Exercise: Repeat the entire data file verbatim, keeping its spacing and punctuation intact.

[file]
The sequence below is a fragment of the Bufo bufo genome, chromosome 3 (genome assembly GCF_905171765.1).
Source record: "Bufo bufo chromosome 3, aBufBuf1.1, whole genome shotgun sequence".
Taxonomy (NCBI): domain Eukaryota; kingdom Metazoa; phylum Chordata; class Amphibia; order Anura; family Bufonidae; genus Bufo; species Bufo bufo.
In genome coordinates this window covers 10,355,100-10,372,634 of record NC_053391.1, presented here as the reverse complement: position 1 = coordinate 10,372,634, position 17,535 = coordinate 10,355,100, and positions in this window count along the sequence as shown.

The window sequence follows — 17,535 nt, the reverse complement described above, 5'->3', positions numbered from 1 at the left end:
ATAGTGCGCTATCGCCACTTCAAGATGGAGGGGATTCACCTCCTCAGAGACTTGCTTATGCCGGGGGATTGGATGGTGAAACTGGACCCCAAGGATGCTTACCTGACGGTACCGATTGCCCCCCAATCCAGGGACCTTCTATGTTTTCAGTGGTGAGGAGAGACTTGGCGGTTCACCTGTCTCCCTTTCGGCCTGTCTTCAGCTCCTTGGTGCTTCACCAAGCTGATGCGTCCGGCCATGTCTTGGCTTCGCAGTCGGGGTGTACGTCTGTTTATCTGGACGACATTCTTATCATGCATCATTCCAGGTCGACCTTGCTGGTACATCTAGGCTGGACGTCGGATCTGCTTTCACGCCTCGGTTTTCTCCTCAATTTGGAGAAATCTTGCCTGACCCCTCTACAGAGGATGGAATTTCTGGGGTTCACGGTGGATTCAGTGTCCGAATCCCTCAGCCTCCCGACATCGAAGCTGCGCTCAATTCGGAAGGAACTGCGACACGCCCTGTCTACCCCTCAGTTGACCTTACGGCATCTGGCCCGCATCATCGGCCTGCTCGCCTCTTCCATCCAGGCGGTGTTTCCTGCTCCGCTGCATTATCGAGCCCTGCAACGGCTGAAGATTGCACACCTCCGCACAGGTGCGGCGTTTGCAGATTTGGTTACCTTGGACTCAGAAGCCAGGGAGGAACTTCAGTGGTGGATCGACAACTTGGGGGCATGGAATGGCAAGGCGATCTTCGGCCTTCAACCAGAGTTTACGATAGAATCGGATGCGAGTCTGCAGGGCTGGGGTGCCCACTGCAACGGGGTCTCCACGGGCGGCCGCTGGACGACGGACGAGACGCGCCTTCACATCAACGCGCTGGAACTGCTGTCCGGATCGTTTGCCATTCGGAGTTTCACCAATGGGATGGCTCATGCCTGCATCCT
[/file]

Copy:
The sequence below is a fragment of the Bufo bufo genome, chromosome 3 (genome assembly GCF_905171765.1).
Source record: "Bufo bufo chromosome 3, aBufBuf1.1, whole genome shotgun sequence".
Taxonomy (NCBI): domain Eukaryota; kingdom Metazoa; phylum Chordata; class Amphibia; order Anura; family Bufonidae; genus Bufo; species Bufo bufo.
In genome coordinates this window covers 10,355,100-10,372,634 of record NC_053391.1, presented here as the reverse complement: position 1 = coordinate 10,372,634, position 17,535 = coordinate 10,355,100, and positions in this window count along the sequence as shown.

The window sequence follows — 17,535 nt, the reverse complement described above, 5'->3', positions numbered from 1 at the left end:
ATAGTGCGCTATCGCCACTTCAAGATGGAGGGGATTCACCTCCTCAGAGACTTGCTTATGCCGGGGGATTGGATGGTGAAACTGGACCCCAAGGATGCTTACCTGACGGTACCGATTGCCCCCCAATCCAGGGACCTTCTATGTTTTCAGTGGTGAGGAGAGACTTGGCGGTTCACCTGTCTCCCTTTCGGCCTGTCTTCAGCTCCTTGGTGCTTCACCAAGCTGATGCGTCCGGCCATGTCTTGGCTTCGCAGTCGGGGTGTACGTCTGTTTATCTGGACGACATTCTTATCATGCATCATTCCAGGTCGACCTTGCTGGTACATCTAGGCTGGACGTCGGATCTGCTTTCACGCCTCGGTTTTCTCCTCAATTTGGAGAAATCTTGCCTGACCCCTCTACAGAGGATGGAATTTCTGGGGTTCACGGTGGATTCAGTGTCCGAATCCCTCAGCCTCCCGACATCGAAGCTGCGCTCAATTCGGAAGGAACTGCGACACGCCCTGTCTACCCCTCAGTTGACCTTACGGCATCTGGCCCGCATCATCGGCCTGCTCGCCTCTTCCATCCAGGCGGTGTTTCCTGCTCCGCTGCATTATCGAGCCCTGCAACGGCTGAAGATTGCACACCTCCGCACAGGTGCGGCGTTTGCAGATTTGGTTACCTTGGACTCAGAAGCCAGGGAGGAACTTCAGTGGTGGATCGACAACTTGGGGGCATGGAATGGCAAGGCGATCTTCGGCCTTCAACCAGAGTTTACGATAGAATCGGATGCGAGTCTGCAGGGCTGGGGTGCCCACTGCAACGGGGTCTCCACGGGCGGCCGCTGGACGACGGACGAGACGCGCCTTCACATCAACGCGCTGGAACTGCTGTCCGGATCGTTTGCCATTCGGAGTTTCACCAATGGGATGGCTCATGCCTGCATCCT